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Wenner-Gren Foundation: Anthropological Research Grants

Grant Amount: $20,000
Deadline: November 1, 2021
Category: Anthropology,
Additional Information
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The Wenner-Gren Foundation is committed to playing a leadership role in anthropology and works to help anthropologists advance anthropological knowledge, build sustainable careers, and amplify the impact of anthropology in the wider world.

To that end, the foundation is inviting applications for its Post-PhD Research Grants program, which will award grants of up to $20,000 in support of research that demonstrates a clear link to anthropological theory and debates, and promises to make a solid contribution to advancing these ideas. There is no preference for any methodology, research location, or subfield. The foundation particularly welcomes proposals that employ a comparative perspective, can generate innovative approaches or ideas, and/or integrate two or more subfields.

Applicants must hold a PhD or equivalent degree and may apply regardless of institutional affiliation, country of residence, or nationality. There is no time limit on the duration of the grant, and funding may be requested to cover distinct research phases (for example, two summers) if this is part of the research design.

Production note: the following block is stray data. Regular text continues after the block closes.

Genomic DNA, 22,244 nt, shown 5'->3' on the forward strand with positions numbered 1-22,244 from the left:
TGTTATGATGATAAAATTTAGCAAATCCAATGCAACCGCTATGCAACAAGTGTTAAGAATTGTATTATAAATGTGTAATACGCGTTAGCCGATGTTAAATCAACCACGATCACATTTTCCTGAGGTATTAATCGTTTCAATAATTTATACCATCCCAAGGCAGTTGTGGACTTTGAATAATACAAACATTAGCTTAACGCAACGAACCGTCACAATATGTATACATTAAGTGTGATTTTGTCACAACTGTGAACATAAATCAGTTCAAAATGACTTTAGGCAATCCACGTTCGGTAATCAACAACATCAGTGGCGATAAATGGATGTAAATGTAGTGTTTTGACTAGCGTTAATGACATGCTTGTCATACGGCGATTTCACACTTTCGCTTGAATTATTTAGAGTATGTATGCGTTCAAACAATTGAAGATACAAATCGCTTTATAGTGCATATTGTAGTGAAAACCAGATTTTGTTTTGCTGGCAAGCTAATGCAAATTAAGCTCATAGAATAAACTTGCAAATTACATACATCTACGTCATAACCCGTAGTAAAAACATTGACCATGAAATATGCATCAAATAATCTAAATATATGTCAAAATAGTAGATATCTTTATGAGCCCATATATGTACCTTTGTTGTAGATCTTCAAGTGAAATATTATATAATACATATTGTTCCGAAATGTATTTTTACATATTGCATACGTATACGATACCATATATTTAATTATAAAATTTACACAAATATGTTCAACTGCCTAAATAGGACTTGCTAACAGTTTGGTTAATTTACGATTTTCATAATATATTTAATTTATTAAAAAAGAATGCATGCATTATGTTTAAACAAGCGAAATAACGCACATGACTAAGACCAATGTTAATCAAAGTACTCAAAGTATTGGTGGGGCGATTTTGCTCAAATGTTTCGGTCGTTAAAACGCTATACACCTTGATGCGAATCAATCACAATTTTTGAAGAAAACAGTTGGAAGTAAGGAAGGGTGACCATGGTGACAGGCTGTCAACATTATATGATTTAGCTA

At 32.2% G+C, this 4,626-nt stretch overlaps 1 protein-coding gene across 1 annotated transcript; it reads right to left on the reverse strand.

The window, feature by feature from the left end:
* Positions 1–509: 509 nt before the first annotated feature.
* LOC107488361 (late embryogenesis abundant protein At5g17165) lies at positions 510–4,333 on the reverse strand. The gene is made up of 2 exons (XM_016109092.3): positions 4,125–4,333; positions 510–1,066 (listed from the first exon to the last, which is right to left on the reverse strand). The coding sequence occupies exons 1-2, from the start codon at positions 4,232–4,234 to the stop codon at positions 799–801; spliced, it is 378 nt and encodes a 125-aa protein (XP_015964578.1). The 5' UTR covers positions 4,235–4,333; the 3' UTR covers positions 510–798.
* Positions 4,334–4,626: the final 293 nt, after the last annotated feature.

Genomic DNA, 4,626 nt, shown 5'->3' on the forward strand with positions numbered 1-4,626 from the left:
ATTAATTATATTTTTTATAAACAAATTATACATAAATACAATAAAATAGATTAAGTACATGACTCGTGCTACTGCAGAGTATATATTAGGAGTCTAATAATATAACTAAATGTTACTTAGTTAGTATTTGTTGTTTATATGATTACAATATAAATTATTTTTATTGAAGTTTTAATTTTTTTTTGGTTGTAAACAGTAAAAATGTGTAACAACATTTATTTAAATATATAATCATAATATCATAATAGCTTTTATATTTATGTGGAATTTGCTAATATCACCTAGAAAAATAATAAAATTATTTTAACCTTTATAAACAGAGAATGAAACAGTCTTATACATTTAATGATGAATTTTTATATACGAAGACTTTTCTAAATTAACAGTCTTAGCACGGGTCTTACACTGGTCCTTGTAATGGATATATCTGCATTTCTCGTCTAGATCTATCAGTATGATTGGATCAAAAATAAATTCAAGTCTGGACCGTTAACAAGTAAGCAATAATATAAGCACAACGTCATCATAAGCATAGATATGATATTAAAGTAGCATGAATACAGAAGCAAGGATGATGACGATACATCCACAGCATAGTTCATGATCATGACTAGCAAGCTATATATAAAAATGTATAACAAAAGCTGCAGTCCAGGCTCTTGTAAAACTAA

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American Psychological Foundation: Child Psychology Research Grants

Grant Amount: $25,000
Deadline: November 15, 2021
Category: psychology; pediatric; Graduate student,
Additional Information
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The American Psychological Foundation is inviting applications for its Elizabeth Munsterberg Koppitz Child Psychology Graduate Student Fellowship.

The foundation’s goal is to nurture excellent young scholars for careers in areas of psychology, such as child-clinical, pediatric, school, educational and developmental psychopathology. To that end, the program will provide fellowships of $25,000 for one year in support of graduate research projects and scholarships in child psychology.